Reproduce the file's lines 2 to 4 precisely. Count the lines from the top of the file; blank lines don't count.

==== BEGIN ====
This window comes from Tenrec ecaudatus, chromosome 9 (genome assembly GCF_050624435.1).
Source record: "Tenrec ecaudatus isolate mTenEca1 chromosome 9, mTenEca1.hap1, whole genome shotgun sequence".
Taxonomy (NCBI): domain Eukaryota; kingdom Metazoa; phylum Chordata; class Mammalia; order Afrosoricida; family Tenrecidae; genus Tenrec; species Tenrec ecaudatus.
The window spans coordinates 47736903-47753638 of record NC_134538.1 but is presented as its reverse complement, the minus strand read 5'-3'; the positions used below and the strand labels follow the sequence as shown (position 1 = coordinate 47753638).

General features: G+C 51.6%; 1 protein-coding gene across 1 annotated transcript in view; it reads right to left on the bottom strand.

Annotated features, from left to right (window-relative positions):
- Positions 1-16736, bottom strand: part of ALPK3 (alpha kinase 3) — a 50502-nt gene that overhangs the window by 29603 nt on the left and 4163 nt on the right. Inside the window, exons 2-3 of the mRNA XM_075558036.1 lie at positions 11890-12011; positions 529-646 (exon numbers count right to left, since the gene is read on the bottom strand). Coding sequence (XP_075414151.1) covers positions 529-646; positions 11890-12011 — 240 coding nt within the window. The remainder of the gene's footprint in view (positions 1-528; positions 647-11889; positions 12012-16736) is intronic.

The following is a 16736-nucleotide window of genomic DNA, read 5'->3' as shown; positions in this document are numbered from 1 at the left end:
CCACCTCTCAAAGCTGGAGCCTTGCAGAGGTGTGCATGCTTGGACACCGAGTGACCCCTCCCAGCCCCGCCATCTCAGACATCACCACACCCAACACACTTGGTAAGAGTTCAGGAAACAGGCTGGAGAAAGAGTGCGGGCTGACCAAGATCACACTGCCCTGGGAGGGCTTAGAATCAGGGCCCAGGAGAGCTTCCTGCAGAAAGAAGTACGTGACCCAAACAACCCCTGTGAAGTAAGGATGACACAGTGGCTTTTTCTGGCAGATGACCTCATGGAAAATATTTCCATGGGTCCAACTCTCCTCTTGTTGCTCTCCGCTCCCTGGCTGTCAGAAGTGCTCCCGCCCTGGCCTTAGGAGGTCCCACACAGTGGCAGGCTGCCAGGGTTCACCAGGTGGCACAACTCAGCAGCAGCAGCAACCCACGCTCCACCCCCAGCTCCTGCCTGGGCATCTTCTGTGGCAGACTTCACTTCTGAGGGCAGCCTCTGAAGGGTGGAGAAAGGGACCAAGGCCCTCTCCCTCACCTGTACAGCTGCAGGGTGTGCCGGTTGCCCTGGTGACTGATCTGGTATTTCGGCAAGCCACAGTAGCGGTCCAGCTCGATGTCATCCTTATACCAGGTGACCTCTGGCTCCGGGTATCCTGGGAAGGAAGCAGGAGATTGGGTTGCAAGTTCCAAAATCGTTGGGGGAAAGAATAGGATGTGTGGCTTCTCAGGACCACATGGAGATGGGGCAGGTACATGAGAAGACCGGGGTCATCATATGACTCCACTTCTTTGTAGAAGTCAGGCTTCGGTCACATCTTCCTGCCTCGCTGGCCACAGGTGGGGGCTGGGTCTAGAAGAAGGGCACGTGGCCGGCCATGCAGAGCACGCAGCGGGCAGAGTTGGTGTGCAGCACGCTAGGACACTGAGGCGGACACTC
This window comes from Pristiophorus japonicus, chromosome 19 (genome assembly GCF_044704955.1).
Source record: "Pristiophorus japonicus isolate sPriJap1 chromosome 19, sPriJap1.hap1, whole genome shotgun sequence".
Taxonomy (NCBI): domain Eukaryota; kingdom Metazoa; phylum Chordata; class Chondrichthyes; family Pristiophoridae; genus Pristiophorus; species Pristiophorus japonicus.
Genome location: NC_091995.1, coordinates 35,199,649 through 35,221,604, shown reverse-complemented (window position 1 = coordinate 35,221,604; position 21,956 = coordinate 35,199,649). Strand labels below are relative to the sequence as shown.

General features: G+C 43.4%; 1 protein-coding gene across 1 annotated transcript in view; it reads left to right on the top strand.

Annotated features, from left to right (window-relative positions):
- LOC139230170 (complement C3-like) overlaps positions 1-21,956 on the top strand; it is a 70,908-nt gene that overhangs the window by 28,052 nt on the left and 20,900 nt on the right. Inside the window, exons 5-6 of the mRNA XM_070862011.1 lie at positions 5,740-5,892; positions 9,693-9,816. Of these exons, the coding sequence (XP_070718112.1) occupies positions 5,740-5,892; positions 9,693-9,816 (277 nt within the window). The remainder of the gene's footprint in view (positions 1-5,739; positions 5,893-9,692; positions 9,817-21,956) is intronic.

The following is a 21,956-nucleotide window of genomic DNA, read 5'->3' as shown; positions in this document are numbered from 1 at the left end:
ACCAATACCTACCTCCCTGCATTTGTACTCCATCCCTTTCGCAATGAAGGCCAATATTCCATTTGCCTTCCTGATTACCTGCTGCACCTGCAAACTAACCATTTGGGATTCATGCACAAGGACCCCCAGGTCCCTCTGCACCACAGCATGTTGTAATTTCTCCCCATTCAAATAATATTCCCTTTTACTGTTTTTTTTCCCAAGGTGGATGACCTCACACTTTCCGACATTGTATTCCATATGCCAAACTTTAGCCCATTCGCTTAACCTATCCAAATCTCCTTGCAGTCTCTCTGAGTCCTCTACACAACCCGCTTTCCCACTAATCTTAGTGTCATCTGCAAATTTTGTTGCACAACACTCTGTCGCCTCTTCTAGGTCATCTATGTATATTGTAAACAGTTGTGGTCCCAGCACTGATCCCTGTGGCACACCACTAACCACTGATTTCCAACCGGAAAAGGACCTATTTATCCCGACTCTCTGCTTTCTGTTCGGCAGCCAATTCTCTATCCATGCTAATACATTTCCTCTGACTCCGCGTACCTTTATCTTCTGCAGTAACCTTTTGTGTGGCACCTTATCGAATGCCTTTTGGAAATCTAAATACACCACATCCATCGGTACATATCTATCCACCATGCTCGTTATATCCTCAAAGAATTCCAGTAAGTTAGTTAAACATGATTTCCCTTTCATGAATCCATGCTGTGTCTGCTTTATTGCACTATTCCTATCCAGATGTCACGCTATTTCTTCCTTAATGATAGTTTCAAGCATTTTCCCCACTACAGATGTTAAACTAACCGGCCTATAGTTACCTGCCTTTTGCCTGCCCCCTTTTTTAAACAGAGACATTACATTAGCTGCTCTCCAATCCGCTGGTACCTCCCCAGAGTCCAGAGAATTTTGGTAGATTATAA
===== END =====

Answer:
Source record: "Tenrec ecaudatus isolate mTenEca1 chromosome 9, mTenEca1.hap1, whole genome shotgun sequence".
Taxonomy (NCBI): domain Eukaryota; kingdom Metazoa; phylum Chordata; class Mammalia; order Afrosoricida; family Tenrecidae; genus Tenrec; species Tenrec ecaudatus.
The window spans coordinates 47736903-47753638 of record NC_134538.1 but is presented as its reverse complement, the minus strand read 5'-3'; the positions used below and the strand labels follow the sequence as shown (position 1 = coordinate 47753638).